Mar 132009
 

I have always shared with both my doula clients and my childbirth students that less is more when it comes to baby hygiene products, and bathing your newborn and infant. Reality is, little babes do not get all that dirty, (it’s not like they are crawling through the mud or anything! and what is wrong with mud anyway?) and their skin is ever so sensitive. I have always stated that just plain water is the ONLY product that babies need on their skin and in their hair and on their bottom on a regular basis. And, too much bathing can be drying on their tender newborn skin. If parents feel the need to bathe with a product, the purest, most simple product available is the best, without artificial dyes, without fragrance, free of petroleum products, free of preservatives. Simple is better, plain water is best. Today I read in the Washington Post, that more than half the baby shampoo, lotion and other infant care products analyzed by a health advocacy group were found to contain trace amounts of two chemicals that are believed to cause cancer. Wow! Probable Carcinogens Found in Baby Toiletries will open your eyes to the truth around less is more when it comes to using such products on your gentle newborn.

Clients, Jodi and little Cash enjoy a bath together

Clients, Jodi and little Cash enjoy a bath together

Additionally, I encourage my clients to look into the benefits of delaying the first bath for their newborn. For homebirthers, this is not usually an issue, no one ever seems to be in a rush to bathe the baby, and sometimes many days pass before it moves to the top of the list. In a hospital setting, there is often great pressure by care providers to get the baby bathed, especially if the new family is being moved to a postpartum room elsewhere on the unit. It always seems as if there is a big, master checklist of things that HAVE to happen before the family relocates, and bathing is often right up there. When the bath occurs in the first few hours, mom is not quite physically able to participate as she is still regaining her footing after birthing a human being. The baby will have nursed and settled down, only to be disturbed by this “necessary” activity. Often it is the nurse or nursing assistant who does the bath, with the proud partner standing by and taking pictures, and mama across the room, in the bed, resting. How much nicer if the first bath could be in the arms of a parent, shared bathing in the big, large bathtub, safe in the arms and on the chest of those who love them most. Even better, if this happens at home, after discharge. Over the years, I have heard so many discussions from providers on why the baby needs to be bathed asap, including…”We will have to handle your baby with gloves, until it is bathed…” which I personally think is a good thing in the hospital anyway, bath or no! Also…”We consider your baby a biohazard and will have to post something on the door to your room warning people of this…” which I also think is a good thing, keeps the riffraff out!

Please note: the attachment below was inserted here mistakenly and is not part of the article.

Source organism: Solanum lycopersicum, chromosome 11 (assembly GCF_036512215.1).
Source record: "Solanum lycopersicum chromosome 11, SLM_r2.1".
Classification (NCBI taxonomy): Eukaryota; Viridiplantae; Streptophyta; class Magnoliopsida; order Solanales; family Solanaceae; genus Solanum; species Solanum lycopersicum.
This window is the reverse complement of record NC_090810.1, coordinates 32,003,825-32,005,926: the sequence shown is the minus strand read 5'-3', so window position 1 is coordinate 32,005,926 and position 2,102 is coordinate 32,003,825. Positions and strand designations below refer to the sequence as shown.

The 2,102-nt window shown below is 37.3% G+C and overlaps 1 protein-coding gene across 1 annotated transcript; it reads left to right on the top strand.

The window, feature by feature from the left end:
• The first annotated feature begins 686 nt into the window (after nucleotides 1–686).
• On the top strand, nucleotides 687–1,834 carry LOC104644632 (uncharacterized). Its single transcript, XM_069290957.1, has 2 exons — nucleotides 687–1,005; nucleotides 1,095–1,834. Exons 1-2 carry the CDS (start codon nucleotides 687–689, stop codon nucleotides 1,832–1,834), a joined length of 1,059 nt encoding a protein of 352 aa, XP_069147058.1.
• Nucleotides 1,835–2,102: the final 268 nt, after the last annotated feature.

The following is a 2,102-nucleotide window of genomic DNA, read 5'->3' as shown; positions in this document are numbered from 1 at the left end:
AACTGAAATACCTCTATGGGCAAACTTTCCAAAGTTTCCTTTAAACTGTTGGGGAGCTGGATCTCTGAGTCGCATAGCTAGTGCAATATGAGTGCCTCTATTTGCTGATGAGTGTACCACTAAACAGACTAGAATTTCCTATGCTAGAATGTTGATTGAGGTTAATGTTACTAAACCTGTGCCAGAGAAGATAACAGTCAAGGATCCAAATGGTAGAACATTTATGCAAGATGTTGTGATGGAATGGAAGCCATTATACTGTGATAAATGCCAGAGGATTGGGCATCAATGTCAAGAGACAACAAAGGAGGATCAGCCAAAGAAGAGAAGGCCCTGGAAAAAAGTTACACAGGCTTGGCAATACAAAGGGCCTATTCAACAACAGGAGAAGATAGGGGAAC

My intuition is backed up by the research! Check out this study: Host defense proteins in vernix caseosa and amniotic fluid This study questions the routine use of some newborn procedures. Early bathing of the baby removes vernix, which contains antimicrobial proteins that are active against group B. streptococcus and E. coli. Delaying the bath and keeping the newborn together with his or her mother until breastfeeding is established may prevent some cases of devastating infections caused by these bacteria. The fact that preterm babies tend to have more vernix than babies born at or after 40 weeks might mean that healthy, stable preterm babies derive even greater benefit from staying with their mothers during the immediate newborn period.

Finally, this study illustrates how the normal physiology of pregnancy and fetal development is part of a continuum that extends beyond birth to the newborn period. The place for a newborn is right on his/her mama’s chest, skin to skin, for as long as possible. And letting that vernix work it’s way into the baby’s skin is just added protection from the “big bad outside” that the newborn is becoming familiar with.

Keeping the diaper area clean and dry, washing the baby’s hands and face with warm water several times a day, and the occasional bath safe in the arms of a parent, with just water is all your kidlet needs to get off to a healthy start!

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